Pedro Subido (Dec 4, 1930- Dec 4, 2013)
First Published May 28, 2015, by Pinoyathletics.info
Pedro Subido a Life Remembered
Sharing a post and photo from Kimmy Subido Armas. Congratulations to the Champs!!?My lolo Prof/Coach Pedro “Pete” Subido. Must be smiling and rejoicing from heaven for UP Track and Field’s current win and won the last titles under his coaching.
My aunt Florence Subido shared that Dr. George Canlas, one of Papa’s athletes. I reminisced the old days when they were asked to pull an old junk car as part of their Spartan training.
My Lola Celia Ablaza Subido adds that during training. Lolo Pete used to shine a flashlight to ensure his athletes continued to run even in the dark. This is also perhaps to let them know that he is still watching them. Years later, these actions that once seemed relentless tortured.
Became his athletes’ fond and treasured memories as they shared them with him at our home in Valenzuela St. UP Diliman. Dr. Gap Legaspi, now PGH Director, and his siblings were all Papa’s athletes.
As well brought together a celebration with food, drinks, and good company for Papa Pete during those days when he was still receiving chemotherapy. My Lola Eya recalls,
“lahat sila, nagpunta, alam ko na tuwang tuwa noon si Pete kahit tatawa-tawa lang yun.”
This win from his beloved university is surely a fitting gift for his upcoming birthday and death anniversary on Dec 4. I am sharing this pic of my solo Pete Subido during his younger and glorious days as a UP athlete and Track champion.
Pedro Subido was born in Naguilian, La Union
He would be better known as a competent member of the National Relay Squad in the 4×100 during the 1950s.
In the 1954 Asian Games
He won the Philippines a bronze medal in the 4x100m Relay behind Japan and Pakistan. Subido made the semi-finals of the Asian Games in the 200m clocked 22.4. However, he did not make the final as they only took 6. He was entered in but didn’t participate in the Men’s 100m Dash.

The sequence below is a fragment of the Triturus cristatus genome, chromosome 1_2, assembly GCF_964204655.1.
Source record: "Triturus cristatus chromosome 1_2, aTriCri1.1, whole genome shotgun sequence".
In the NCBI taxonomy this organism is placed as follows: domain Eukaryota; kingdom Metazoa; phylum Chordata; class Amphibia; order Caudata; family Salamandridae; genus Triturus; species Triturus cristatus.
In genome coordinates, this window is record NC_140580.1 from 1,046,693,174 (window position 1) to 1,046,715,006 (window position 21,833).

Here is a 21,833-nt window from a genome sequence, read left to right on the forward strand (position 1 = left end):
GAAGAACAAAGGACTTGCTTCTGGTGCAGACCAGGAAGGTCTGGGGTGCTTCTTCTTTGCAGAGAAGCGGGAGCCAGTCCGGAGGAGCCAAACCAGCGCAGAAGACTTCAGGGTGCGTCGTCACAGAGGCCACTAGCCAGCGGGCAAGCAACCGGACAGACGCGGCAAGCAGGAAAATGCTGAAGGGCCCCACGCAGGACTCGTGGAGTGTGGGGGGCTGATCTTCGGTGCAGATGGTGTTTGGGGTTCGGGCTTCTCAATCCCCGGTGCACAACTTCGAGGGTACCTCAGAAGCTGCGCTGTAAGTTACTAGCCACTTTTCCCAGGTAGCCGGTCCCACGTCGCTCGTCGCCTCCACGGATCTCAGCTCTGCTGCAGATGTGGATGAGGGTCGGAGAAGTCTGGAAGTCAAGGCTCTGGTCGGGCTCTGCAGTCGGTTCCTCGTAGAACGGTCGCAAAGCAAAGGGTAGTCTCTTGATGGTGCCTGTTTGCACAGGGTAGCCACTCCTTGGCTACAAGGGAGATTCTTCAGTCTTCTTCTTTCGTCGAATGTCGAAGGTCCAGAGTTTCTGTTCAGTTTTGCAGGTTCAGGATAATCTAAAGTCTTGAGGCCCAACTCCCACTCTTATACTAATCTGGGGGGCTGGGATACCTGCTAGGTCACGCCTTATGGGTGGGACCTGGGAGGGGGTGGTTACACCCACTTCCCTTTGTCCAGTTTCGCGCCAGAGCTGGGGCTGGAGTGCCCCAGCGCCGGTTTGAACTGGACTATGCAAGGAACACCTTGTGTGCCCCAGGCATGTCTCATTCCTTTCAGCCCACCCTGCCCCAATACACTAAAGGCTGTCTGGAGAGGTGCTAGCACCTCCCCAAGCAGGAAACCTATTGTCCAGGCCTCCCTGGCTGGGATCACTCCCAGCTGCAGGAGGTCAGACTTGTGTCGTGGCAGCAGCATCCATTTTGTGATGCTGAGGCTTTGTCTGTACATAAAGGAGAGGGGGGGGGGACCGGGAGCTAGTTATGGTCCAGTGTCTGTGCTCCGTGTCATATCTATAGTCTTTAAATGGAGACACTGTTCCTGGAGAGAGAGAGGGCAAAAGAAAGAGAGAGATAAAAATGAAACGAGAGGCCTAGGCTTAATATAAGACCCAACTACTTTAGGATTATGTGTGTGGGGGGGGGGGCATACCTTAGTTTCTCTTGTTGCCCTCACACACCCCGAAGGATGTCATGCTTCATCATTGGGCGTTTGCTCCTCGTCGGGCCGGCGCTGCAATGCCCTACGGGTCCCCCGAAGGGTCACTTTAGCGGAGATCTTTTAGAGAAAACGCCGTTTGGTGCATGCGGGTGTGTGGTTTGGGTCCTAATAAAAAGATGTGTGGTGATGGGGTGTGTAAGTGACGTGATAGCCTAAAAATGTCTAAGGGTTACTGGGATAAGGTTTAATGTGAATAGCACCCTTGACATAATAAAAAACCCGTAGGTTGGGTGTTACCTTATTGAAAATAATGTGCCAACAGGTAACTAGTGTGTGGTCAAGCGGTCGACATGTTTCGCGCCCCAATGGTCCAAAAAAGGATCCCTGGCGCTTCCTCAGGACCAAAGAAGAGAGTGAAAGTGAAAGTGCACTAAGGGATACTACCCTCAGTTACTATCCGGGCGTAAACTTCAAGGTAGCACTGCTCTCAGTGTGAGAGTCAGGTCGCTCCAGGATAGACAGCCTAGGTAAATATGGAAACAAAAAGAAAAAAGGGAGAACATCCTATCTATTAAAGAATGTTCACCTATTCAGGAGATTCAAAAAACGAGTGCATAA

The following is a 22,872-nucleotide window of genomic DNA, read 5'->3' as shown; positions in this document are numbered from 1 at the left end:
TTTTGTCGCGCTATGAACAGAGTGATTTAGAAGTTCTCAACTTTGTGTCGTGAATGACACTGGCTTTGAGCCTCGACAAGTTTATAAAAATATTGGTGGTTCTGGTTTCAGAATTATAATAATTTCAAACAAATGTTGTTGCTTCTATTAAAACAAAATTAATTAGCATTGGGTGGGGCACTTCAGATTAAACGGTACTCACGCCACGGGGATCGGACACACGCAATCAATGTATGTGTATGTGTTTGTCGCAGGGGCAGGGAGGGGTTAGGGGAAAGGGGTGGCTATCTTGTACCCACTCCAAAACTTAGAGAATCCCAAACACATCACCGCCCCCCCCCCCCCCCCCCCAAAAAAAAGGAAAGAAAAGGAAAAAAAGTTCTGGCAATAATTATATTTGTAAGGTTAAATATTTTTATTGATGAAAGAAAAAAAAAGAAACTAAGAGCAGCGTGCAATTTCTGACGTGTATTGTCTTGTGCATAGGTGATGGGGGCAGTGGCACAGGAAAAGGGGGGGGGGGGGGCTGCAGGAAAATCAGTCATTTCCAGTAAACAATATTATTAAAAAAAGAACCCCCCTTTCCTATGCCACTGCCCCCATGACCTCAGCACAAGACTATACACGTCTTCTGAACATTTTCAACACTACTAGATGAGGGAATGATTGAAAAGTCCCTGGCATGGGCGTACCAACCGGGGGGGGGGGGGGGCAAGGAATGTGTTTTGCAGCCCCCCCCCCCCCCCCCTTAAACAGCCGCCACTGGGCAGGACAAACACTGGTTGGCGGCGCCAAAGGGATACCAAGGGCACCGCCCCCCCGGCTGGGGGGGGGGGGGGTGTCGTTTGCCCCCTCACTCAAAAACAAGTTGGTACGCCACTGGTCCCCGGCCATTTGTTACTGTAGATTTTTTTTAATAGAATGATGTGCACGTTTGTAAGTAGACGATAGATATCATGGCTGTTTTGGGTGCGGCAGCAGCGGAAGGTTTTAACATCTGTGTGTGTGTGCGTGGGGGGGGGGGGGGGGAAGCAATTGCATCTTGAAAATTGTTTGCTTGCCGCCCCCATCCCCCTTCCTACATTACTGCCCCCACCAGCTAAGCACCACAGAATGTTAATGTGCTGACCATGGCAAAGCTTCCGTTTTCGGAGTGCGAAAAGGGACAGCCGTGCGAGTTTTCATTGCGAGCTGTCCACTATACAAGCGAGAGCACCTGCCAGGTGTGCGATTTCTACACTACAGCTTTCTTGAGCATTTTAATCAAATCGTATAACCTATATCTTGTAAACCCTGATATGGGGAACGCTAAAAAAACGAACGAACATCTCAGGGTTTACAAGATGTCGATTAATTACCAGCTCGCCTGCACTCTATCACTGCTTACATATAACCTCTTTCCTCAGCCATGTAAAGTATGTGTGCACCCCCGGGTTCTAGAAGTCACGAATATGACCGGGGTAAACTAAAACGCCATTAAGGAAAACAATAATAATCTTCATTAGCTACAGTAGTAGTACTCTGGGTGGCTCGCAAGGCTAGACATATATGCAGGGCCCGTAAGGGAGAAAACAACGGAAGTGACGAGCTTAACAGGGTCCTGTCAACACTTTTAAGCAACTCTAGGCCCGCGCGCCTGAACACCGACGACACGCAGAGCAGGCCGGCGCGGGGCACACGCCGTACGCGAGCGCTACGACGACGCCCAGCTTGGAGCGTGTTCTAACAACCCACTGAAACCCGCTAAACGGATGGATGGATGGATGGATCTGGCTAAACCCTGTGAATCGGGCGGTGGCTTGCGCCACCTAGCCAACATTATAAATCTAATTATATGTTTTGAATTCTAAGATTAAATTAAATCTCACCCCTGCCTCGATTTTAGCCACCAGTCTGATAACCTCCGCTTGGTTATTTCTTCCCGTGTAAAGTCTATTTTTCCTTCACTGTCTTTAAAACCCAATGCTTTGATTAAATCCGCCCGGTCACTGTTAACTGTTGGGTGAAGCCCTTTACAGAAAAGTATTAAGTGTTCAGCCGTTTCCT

He ran 21.8 for the 200m in 1955 at the UAAP.
1958 Asian Games
Subido’s coolness in passing the baton to anchor Enrique Bautista kept the Philippine chances alive in the 4×100-meter relay team in the 1958 Asian Games. As the Japanese anchor grabbed the lead, Subido slowed down before passing the baton to Bautista. Bautista ran like a tiger chasing his prey to nose out the Japanese sprinter at the finish.
He was also a good 400 Hurdler and had to give way for younger athletes such as Bautista and Gomez in the short sprints by these games. He was entered in the 400 Hurdles but did not participate in conserving himself for the relay effort.
As a coach, Subido was tough. He would utter his trademark grunt when he wanted things done; his practice sessions were severe. Some star athletes did not survive his system, which included weight training sessions. He would say the ones who lasted through his sessions and won medals abroad were the real stars.
Subido died in Anaheim, California, on his 83rd birthday.
“He was a good friend and teammate but really strict with his teammates, which to me, was okay,” said Claro Pellosis, chief referee of the UAAP track meet, and a former national team mate.
*Please note this is a work in progress, and would appreciate any supplementary photos or data
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Andrew was elected Vice President of the Association of Track and Field Statisticians in 2020 after being a member for 7 years.
He has worked as a PSC Consultant and Research Assistant from 2013-2015, Consultant, and Sprint Coach at Zamboanga Sports Academy from 2015-2017.
Current editor and chief of Pinoyathletics.info, and has recently done consultancy work for Ayala Corp evaluating the Track and Field Program.
Coaches Sprints, Middle and Jump events he is working towards his Level 3 Athletics Australia Coaching Certification in Sprints and Hurdles.
He can be contacted on [email protected]
You can find more information on Coaching here